Ouch, my foot hurts! What to know about planter fasciitis.

You wake up, get out of bed and feel a stabbing pain in your heel. Sound familiar? If so, you may be dealing with plantar fasciitis.

Plantar fasciitis is one of the most common causes of heel pain. It’s caused by inflammation in the plantar fascia, the thick band of tissue that runs across the bottom of your foot, connecting your toes to your heel.

Now that we’ve established the basics of this common condition, let’s take a look at the answers to some commonly asked questions:

Q: If I have plantar fasciitis, what exactly will the pain feel like?

A: When you have the condition, the pain usually starts out as a mild pain around the heel that may be most noticeable after exercise. Over time, the pain may worsen, and you will likely notice it immediately after getting up in the morning and anytime you get up after sitting for a while.

If plantar fasciitis isn’t treated, it can become chronic. Because the condition may force you to change how you walk to alleviate the pain, it may lead to pain in other areas of the lower body, including the hips, knees and feet.

The pain itself is usually referenced as “stabbing,” so it’s an intense sensation. It’s important to note that the pain occurs after physical activity, not during it.

Q: Why does plantar fasciitis occur?

A: It’s an overuse injury. While the plantar fascia is designed to withstand a lot of pressure — since we’re on our feet for long periods of time each day — we can still put too much pressure on the heel.

When that happens, the tissue is damaged or tears, which leads to inflammation. That causes the pain and stiffness associated with plantar fasciitis.

Q: Are certain people more likely to get plantar fasciitis?

A: Yes — the condition is more common among runners, those who are overweight or obese, and those who frequently wear shoes without proper support.

Anyone, though, can get plantar fasciitis, and there are certain things that may make you more likely to develop the condition. These include:

  • Frequently participating in physical activity that puts a lot of pressure on the heel, like jumping, ballet dancing and aerobic dance, in addition to running
  • Having certain foot mechanics, like flat feet, high arches or an abnormal pattern of walking that places pressure on the heel
  • Working in an occupation that requires long hours on your feet walking or standing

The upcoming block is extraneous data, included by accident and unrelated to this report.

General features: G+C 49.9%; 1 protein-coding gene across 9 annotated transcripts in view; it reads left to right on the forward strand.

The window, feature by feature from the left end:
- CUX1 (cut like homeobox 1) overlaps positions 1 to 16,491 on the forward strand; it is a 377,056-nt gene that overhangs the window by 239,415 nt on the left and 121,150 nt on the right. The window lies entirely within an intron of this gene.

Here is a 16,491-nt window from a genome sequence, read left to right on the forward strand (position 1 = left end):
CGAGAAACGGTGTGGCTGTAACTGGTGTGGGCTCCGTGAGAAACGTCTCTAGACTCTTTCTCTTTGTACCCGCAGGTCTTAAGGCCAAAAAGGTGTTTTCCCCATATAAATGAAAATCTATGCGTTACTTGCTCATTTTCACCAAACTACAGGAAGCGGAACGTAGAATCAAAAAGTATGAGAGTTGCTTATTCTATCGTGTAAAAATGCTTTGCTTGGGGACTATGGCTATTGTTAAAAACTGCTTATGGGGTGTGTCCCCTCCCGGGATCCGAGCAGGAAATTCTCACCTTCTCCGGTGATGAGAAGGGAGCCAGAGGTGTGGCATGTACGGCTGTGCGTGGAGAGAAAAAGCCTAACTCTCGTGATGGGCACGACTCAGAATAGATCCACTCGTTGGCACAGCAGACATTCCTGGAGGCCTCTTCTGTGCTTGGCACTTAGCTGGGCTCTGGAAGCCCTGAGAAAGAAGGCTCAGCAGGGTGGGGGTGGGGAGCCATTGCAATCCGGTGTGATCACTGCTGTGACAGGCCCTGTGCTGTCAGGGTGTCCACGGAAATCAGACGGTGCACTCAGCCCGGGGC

• Having tight calf muscles that make it harder to flex the foot

Plantar fasciitis may also develop after a person has picked up a new activity or has increased his or her activity level.

Q: If I have plantar fasciitis, how is it treated?

A: A plantar fasciitis diagnosis is made after a medical examination in which the doctor checks the foot for areas of tenderness.

If you’ve been diagnosed with the condition, your doctor will likely recommend conservative treatments to help resolve the pain. Treatment options may include over the counter or prescription anti-inflammatory or pain medications, stretching, icing the affected foot, physical therapy, splinting, and orthotic arch supports.

If you don’t find relief with these options, your doctor may suggest other treatments, such as steroid injections or even surgery. Your doctor may recommend additional studies if you don’t experience relief with conservative treatment. These studies may include an MRI of the foot as well as a nerve conduction study to rule out nerve entrapment, which can also be associated with plantar fasciitis. It should be noted, though, that surgery is rarely necessary for plantar fasciitis. It’s really only an option when pain is severe and all other treatment options are ineffective, because it can weaken the arch in your foot.

Dealing with heel pain or some other type of orthopedic issue? Our Orthopedic Institute offers a Walk-in Clinic to provide fast, convenient care when you need it most, open Monday through Thursday with extended hours and Friday until noon. No appointment is necessary.